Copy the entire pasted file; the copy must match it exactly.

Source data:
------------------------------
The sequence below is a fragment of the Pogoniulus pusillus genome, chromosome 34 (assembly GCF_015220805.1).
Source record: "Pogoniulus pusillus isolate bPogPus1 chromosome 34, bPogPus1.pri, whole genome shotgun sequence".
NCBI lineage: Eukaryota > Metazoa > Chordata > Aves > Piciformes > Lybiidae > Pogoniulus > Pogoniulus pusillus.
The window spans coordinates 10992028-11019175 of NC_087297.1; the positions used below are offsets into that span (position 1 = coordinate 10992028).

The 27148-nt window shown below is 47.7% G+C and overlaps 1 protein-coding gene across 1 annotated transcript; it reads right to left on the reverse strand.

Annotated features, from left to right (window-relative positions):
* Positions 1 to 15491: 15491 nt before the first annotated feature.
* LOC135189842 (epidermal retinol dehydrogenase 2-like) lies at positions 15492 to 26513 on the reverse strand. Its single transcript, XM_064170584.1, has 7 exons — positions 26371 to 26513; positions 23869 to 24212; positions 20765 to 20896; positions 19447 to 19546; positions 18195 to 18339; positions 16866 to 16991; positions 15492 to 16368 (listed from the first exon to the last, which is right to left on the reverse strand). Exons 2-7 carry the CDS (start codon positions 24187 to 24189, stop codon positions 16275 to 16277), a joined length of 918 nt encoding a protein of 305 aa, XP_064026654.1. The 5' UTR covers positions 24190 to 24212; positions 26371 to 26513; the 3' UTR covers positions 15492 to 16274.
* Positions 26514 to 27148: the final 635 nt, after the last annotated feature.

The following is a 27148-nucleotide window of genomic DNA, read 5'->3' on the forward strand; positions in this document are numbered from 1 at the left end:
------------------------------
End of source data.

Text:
The sequence below is a fragment of the Pogoniulus pusillus genome, chromosome 34 (assembly GCF_015220805.1).
Source record: "Pogoniulus pusillus isolate bPogPus1 chromosome 34, bPogPus1.pri, whole genome shotgun sequence".
NCBI lineage: Eukaryota > Metazoa > Chordata > Aves > Piciformes > Lybiidae > Pogoniulus > Pogoniulus pusillus.
The window spans coordinates 10992028-11019175 of NC_087297.1; the positions used below are offsets into that span (position 1 = coordinate 10992028).

The 27148-nt window shown below is 47.7% G+C and overlaps 1 protein-coding gene across 1 annotated transcript; it reads right to left on the reverse strand.

Annotated features, from left to right (window-relative positions):
* Positions 1 to 15491: 15491 nt before the first annotated feature.
* LOC135189842 (epidermal retinol dehydrogenase 2-like) lies at positions 15492 to 26513 on the reverse strand. Its single transcript, XM_064170584.1, has 7 exons — positions 26371 to 26513; positions 23869 to 24212; positions 20765 to 20896; positions 19447 to 19546; positions 18195 to 18339; positions 16866 to 16991; positions 15492 to 16368 (listed from the first exon to the last, which is right to left on the reverse strand). Exons 2-7 carry the CDS (start codon positions 24187 to 24189, stop codon positions 16275 to 16277), a joined length of 918 nt encoding a protein of 305 aa, XP_064026654.1. The 5' UTR covers positions 24190 to 24212; positions 26371 to 26513; the 3' UTR covers positions 15492 to 16274.
* Positions 26514 to 27148: the final 635 nt, after the last annotated feature.

The following is a 27148-nucleotide window of genomic DNA, read 5'->3' on the forward strand; positions in this document are numbered from 1 at the left end: